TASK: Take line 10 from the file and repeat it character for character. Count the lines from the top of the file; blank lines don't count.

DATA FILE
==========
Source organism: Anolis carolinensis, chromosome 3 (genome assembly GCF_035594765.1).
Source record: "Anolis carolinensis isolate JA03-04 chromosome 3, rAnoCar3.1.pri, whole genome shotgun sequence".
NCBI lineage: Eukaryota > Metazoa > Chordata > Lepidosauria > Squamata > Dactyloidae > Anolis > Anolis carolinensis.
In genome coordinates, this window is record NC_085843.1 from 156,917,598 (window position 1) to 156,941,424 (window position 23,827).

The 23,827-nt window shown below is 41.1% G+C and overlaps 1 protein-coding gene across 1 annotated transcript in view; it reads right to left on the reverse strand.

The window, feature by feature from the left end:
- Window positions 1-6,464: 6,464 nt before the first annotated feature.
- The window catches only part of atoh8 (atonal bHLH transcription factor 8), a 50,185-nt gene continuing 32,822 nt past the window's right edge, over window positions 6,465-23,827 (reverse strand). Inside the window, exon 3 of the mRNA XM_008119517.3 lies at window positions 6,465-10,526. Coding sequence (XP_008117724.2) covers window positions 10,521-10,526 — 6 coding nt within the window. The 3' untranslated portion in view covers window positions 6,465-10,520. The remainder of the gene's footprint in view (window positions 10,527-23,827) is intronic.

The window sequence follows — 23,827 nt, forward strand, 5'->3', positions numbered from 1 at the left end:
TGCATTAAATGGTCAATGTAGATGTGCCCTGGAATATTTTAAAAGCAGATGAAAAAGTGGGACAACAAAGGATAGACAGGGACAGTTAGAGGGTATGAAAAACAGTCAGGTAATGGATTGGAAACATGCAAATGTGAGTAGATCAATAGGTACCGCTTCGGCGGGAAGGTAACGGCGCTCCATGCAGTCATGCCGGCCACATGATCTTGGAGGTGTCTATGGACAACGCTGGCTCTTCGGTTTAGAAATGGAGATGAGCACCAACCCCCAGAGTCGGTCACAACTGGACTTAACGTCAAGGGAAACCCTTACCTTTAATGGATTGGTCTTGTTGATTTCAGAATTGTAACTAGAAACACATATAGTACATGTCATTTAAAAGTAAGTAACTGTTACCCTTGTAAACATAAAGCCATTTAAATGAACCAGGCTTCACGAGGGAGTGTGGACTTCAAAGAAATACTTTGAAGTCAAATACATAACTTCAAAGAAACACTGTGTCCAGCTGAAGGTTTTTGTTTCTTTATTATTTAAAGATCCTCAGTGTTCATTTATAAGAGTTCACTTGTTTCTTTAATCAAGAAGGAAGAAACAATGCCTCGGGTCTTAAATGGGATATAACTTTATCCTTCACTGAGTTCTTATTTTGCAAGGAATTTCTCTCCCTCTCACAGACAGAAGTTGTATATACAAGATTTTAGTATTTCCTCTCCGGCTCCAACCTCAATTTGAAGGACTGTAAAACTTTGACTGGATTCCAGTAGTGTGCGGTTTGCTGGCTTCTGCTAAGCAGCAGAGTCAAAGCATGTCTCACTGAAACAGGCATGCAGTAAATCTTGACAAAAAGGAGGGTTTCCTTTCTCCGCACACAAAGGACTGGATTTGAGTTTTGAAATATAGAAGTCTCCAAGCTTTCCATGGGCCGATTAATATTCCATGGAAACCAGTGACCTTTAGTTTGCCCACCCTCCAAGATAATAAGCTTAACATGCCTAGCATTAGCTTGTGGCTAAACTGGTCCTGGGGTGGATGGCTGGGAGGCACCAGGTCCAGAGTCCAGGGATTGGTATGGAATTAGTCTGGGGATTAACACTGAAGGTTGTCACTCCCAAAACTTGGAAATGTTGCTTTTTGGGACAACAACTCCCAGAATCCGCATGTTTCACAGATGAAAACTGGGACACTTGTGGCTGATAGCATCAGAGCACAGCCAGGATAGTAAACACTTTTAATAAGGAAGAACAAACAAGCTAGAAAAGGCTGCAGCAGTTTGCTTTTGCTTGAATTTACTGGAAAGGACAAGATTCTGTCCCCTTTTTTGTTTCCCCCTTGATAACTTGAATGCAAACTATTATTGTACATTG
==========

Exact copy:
TGCATTAAATGGTCAATGTAGATGTGCCCTGGAATATTTTAAAAGCAGATGAAAAAGTGGGACAACAAAGGATAGACAGGGACAGTTAGAGGGTATGAAAAACAGTCAGGTAATGGATTGGAAACATGCAAATGTGAGTAGATCAATAGGTACCGCTTCGGCGGGAAGGTAACGGCGCTCCATGCAGTCATGCCGGCCACATGATCTTGGAGGTGTCTATGGACAACGCTGGCTCTTCGGTTTAGAAATGGAGATGAGCACCAACCCCCAGAGTCGGTCACAACTGGACTTAACGTCAAGGGAAACCCTTACCTTTAATGGATTGGTCTTGTTGATTTCAGAATTGTAACTAGAAACACATATAGTACATGTCATTTAAAAGTAAGTAACTGTTACCCTTGTAAACATAAAGCCATTTAAATGAACCAGGCTTCACGAGGGAGTGTGGACTTCAAAGAAATACTTTGAAGTCAAATACATAACTTCAAAGAAACACTGTGTCCAGCTGAAGGTTTTTGTTTCTTTATTATTTAAAGATCCTCAGTGTTCATTTATAAGAGTTCACTTGTTTCTTTAATCAAGAAGGAAGAAACAATGCCTCGGGTCTTAAATGGGATATAACTTTATCCTTCACTGAGTTCTTATTTTGCAAGGAATTTCTCTCCCTCTCACAGACAGAAGTTGTATATACAAGATTTTAGTATTTCCTCTCCGGCTCCAACCTCAATTTGAAGGACTGTAAAACTTTGACTGGATTCCAGTAGTGTGCGGTTTGCTGGCTTCTGCTAAGCAGCAGAGTCAAAGCATGTCTCACTGAAACAGGCATGCAGTAAATCTTGACAAAAAGGAGGGTTTCCTTTCTCCGCACACAAAGGACTGGATTTGAGTTTTGAAATATAGAAGTCTCCAAGCTTTCCATGGGCCGATTAATATTCCATGGAAACCAGTGACCTTTAGTTTGCCCACCCTCCAAGATAATAAGCTTAACATGCCTAGCATTAGCTTGTGGCTAAACTGGTCCTGGGGTGGATGGCTGGGAGGCACCAGGTCCAGAGTCCAGGGATTGGTATGGAATTAGTCTGGGGATTAACACTGAAGGTTGTCACTCCCAAAACTTGGAAATGTTGCTTTTTGGGACAACAACTCCCAGAATCCGCATGTTTCACAGATGAAAACTGGGACACTTGTGGCTGATAGCATCAGAGCACAGCCAGGATAGTAAACACTTTTAATAAGGAAGAACAAACAAGCTAGAAAAGGCTGCAGCAGTTTGCTTTTGCTTGAATTTACTGGAAAGGACAAGATTCTGTCCCCTTTTTTGTTTCCCCCTTGATAACTTGAATGCAAACTATTATTGTACATTG